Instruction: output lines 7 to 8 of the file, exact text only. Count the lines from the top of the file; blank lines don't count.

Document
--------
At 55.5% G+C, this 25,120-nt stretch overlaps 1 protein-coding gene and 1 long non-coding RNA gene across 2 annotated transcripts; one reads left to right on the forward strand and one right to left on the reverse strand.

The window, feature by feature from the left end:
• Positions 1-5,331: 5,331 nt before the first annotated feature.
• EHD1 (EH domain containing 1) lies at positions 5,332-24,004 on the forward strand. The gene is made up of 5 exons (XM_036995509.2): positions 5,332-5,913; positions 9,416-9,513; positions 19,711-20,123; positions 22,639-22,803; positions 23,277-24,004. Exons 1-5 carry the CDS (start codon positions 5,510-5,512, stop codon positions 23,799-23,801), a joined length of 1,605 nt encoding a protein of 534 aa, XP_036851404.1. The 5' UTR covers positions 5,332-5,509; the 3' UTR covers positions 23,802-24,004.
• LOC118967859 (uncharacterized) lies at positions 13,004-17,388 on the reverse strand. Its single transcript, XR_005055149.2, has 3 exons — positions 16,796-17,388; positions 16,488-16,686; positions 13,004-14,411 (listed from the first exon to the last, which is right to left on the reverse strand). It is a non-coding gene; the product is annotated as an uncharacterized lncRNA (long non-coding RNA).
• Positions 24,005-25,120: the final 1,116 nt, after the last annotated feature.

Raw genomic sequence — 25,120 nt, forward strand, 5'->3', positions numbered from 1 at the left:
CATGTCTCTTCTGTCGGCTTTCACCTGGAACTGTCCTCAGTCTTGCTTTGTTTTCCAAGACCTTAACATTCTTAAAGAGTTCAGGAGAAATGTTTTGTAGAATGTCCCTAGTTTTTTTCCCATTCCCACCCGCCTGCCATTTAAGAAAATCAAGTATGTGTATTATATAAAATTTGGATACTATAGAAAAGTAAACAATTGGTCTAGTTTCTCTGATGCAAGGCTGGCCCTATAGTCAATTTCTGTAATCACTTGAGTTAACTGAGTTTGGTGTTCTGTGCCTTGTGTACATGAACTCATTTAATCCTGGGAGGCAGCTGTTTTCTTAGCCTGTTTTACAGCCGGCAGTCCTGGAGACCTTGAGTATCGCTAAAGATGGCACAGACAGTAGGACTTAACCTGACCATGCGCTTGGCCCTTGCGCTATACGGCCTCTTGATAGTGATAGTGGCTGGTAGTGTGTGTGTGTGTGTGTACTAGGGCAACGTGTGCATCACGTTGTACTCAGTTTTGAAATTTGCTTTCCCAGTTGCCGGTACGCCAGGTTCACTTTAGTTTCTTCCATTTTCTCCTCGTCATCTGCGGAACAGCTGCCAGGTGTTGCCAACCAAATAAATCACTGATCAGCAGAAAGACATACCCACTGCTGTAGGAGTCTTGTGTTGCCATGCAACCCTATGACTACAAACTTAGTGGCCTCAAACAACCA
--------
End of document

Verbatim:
Raw genomic sequence — 25,120 nt, forward strand, 5'->3', positions numbered from 1 at the left:
CATGTCTCTTCTGTCGGCTTTCACCTGGAACTGTCCTCAGTCTTGCTTTGTTTTCCAAGACCTTAACATTCTTAAAGAGTTCAGGAGAAATGTTTTGTAGAATGTCCCTAGTTTTTTTCCCATTCCCACCCGCCTGCCATTTAAGAAAATCAAGTATGTGTATTATATAAAATTTGGATACTATAGAAAAGTAAACAATTGGTCTAGTTTCTCTGATGCAAGGCTGGCCCTATAGTCAATTTCTGTAATCACTTGAGTTAACTGAGTTTGGTGTTCTGTGCCTTGTGTACATGAACTCATTTAATCCTGGGAGGCAGCTGTTTTCTTAGCCTGTTTTACAGCCGGCAGTCCTGGAGACCTTGAGTATCGCTAAAGATGGCACAGACAGTAGGACTTAACCTGACCATGCGCTTGGCCCTTGCGCTATACGGCCTCTTGATAGTGATAGTGGCTGGTAGTGTGTGTGTGTGTGTGTACTAGGGCAACGTGTGCATCACGTTGTACTCAGTTTTGAAATTTGCTTTCCCAGTTGCCGGTACGCCAGGTTCACTTTAGTTTCTTCCATTTTCTCCTCGTCATCTGCGGAACAGCTGCCAGGTGTTGCCAACCAAATAAATCACTGATCAGCAGAAAGACATACCCACTGCTGTAGGAGTCTTGTGTTGCCATGCAACCCTATGACTACAAACTTAGTGGCCTCAAACAACCA